If you just try to take the photo without taking into account all of the blackness of the tunnel, the camera will think that everything around you is normal daylight and the exposure will be adjusted to make the tunnel brighter.  When this happens, the tunnel will lose the blackness and the outside will be very over exposed and washed out.

You can do the same technique looking out of the windows of a building.  The inside of the building is much darker, so step up to the window, adjust your exposure, then step back.  The outside will look great.

Have fun experimenting!

InversionBoise sits in a valley that is about 2,800 feet above sea level.  It is also right next to a ridge of mountains that reach up to about 7,000 feet.  The mountaintop is where the local ski area “Bogus Basin” is located and is only 16 miles from town.

Nearly every winter we get to experience temperature inversions where the temperature in the valley is lower than the temperature on the mountain.  Quite often when this happens, low clouds and sometimes even fog forms in the valley hiding what is truly going on above.

It is days like this when it is fun to escape the valley floor and head to the mountains.  Once you break through the clouds, you get to see a fantastic blue sky above with a blanket of clouds below.  It’s an awesome site.

I did a little bit of exposure manipulation in Photoshop before posting this image.  The sun caused the whole image to appear a bit on the dark side, so I adjusted the image to have a good exposure for the sky and saved it to a file.  Then I took the same image and adjusted the exposure for the hills in the foreground.  I then brought in the original “sky exposure” image and stacked it on top of the “foreground exposure” image.  I then masked out the lower portion of the sky image so that the foreground image showed through on the bottom of the photo.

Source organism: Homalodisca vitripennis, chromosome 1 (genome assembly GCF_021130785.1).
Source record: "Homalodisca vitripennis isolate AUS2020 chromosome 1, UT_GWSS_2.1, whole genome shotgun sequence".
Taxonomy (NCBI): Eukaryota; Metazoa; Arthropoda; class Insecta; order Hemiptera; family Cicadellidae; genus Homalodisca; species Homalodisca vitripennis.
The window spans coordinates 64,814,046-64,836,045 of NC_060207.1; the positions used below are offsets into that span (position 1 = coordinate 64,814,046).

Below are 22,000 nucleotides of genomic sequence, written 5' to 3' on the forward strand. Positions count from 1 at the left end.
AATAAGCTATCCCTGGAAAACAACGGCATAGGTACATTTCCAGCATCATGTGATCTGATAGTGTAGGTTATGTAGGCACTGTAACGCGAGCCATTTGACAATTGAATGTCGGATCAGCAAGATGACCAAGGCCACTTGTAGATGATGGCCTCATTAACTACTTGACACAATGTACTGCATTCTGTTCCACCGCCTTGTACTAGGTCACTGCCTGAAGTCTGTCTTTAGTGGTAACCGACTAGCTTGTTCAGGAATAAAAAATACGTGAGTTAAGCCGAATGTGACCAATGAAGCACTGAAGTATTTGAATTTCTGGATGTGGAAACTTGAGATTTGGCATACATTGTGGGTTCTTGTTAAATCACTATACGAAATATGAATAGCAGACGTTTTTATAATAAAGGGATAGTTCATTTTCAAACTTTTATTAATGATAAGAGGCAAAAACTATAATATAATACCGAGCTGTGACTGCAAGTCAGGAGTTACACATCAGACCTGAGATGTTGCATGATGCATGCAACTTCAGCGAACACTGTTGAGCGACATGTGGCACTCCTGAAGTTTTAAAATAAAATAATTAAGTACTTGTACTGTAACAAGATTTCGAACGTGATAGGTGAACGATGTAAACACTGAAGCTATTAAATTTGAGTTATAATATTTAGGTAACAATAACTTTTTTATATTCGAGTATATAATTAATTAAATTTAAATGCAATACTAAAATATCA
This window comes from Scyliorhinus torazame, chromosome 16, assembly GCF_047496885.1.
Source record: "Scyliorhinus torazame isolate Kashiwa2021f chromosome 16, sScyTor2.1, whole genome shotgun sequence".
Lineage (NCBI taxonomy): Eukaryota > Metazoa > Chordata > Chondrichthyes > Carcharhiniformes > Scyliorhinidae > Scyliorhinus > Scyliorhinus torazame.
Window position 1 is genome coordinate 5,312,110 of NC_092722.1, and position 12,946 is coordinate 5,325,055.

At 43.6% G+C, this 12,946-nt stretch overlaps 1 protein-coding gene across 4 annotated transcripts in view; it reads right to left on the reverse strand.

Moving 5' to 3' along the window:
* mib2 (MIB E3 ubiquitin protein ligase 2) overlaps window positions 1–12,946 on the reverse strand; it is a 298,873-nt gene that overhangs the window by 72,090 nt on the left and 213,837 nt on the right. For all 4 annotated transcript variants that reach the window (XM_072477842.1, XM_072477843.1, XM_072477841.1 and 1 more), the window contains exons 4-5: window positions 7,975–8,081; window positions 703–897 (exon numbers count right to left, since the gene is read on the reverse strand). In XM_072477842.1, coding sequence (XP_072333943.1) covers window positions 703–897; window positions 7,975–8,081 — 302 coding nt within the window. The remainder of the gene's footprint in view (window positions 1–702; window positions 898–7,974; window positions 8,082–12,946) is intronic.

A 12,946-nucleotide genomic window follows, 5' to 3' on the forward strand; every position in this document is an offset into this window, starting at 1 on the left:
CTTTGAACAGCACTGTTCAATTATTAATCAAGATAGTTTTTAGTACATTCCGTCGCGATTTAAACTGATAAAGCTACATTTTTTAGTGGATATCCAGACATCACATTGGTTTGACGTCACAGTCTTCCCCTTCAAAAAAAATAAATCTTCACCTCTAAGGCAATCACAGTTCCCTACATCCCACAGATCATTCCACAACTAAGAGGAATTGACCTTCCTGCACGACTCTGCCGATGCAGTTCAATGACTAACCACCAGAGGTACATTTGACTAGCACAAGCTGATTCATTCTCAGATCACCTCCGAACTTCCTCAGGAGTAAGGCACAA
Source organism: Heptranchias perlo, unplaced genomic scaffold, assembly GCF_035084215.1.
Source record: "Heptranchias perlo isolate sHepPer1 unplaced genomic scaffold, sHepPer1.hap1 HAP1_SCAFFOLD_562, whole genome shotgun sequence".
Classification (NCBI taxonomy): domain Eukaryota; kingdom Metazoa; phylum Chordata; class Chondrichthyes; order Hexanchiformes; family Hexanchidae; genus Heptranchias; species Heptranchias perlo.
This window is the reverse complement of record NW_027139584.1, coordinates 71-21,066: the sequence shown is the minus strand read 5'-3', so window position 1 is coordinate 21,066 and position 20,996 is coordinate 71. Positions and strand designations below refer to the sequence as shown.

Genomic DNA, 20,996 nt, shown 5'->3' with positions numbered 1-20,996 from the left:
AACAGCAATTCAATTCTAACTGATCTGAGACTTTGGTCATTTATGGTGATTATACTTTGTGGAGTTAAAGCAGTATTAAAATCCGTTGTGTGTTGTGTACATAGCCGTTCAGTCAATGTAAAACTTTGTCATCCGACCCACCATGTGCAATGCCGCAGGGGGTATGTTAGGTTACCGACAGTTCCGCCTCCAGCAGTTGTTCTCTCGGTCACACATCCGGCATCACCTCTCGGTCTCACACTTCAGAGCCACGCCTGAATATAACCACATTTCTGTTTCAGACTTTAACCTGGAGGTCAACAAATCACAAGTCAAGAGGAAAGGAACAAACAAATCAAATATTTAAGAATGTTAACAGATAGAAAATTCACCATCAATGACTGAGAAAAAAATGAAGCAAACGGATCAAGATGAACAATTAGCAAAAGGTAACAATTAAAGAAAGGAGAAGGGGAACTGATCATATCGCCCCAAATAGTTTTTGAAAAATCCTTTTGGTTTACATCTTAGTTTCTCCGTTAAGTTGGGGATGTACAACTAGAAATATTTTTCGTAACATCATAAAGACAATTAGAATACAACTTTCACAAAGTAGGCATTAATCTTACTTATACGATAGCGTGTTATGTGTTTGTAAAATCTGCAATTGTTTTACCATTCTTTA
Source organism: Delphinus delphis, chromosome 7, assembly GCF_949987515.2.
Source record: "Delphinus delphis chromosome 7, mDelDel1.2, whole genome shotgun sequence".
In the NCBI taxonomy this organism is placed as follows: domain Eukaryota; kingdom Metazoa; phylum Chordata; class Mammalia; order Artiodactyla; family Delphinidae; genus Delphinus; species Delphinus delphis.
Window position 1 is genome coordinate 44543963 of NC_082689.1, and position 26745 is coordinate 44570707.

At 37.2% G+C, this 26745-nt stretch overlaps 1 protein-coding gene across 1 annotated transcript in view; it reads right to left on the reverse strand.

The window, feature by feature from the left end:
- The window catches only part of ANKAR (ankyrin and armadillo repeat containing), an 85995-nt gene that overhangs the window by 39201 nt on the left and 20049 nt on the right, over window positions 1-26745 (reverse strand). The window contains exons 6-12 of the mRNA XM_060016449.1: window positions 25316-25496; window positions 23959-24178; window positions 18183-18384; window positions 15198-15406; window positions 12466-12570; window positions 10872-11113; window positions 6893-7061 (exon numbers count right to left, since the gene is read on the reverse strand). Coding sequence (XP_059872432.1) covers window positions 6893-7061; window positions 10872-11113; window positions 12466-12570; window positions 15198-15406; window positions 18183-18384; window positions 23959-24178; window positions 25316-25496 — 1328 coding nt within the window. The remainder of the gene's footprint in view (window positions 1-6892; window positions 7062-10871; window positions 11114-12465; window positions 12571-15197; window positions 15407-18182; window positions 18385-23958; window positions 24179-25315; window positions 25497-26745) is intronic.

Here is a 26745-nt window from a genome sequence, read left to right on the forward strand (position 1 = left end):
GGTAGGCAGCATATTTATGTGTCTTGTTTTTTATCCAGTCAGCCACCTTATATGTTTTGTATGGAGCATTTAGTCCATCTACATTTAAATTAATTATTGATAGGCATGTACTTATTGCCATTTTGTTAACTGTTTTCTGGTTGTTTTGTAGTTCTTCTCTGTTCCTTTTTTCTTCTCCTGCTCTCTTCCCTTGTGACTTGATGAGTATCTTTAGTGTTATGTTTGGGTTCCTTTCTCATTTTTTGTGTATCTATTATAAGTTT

Canon PowerShot S-500 (pocket camera), lens 7.4mm @ f7.1, 1/1250, ISO 50

Skiing SunsetThis weekend was a great time to be at the nearby Bogus Basin ski resort. The sky was quite blue, the snow conditions were nice enough that it made everyone look good as they skied down the mountain.

I referred to this images as a sunset. Actually, it was another 3 hours before the sun would be going down, but only a fraction of that time before it set behind the mountain.

I really like back lit ski shots. It makes for a good spray of the snow as this skier carves his turns.  I also like the silhouette it makes of the subject.

The camera was set to an automatic mode and I pointed it in the general direction of what I wanted to shoot. The direct sun created some interesting highlights as it bounced around between the lens elements.

When I later cropped the image I took into account the rule of thirds for composition. The horizon is about 1/3 of the way up from the bottom. The skier is about 1/3 of the way from the right of the image. The sun was opposite from the main subject to balance the composition.

Canon PowerShot S-500 (pocket camera), lens 7.4mm @ f7.1, 1/800, ISO 50.

Mt. BakerDuring our last sailing adventure in the San Juan Islands we were blessed with some fairly clear skies. This particular evening we were sitting at anchor in Echo Bay on an island named Sucia. As the last rays of sun left the peak of Mt. Baker a large sailing yacht entered the bay to join the rest of the of the boats anchored there.

I used my telephoto lens zoomed at its maximum focal length to frame the image of the mountain and the boat. Several shots were taken, but this one was my favorite of the evening.

Canon 20D, Canon 70-200 f2.8 L IS at 200mm, 1/640 at f4, ISO 100

Mountain FogWeather plays a very big part in our photography. It can block out the sun with clouds, or block out a mountain with fog. This is what happened on this day at Snoqualmie Pass in Washington state.

The same scene can change radically over the period of just few minutes.

Olympus E-10, lens at 26mm, 1/640 at f5.6, ISO 80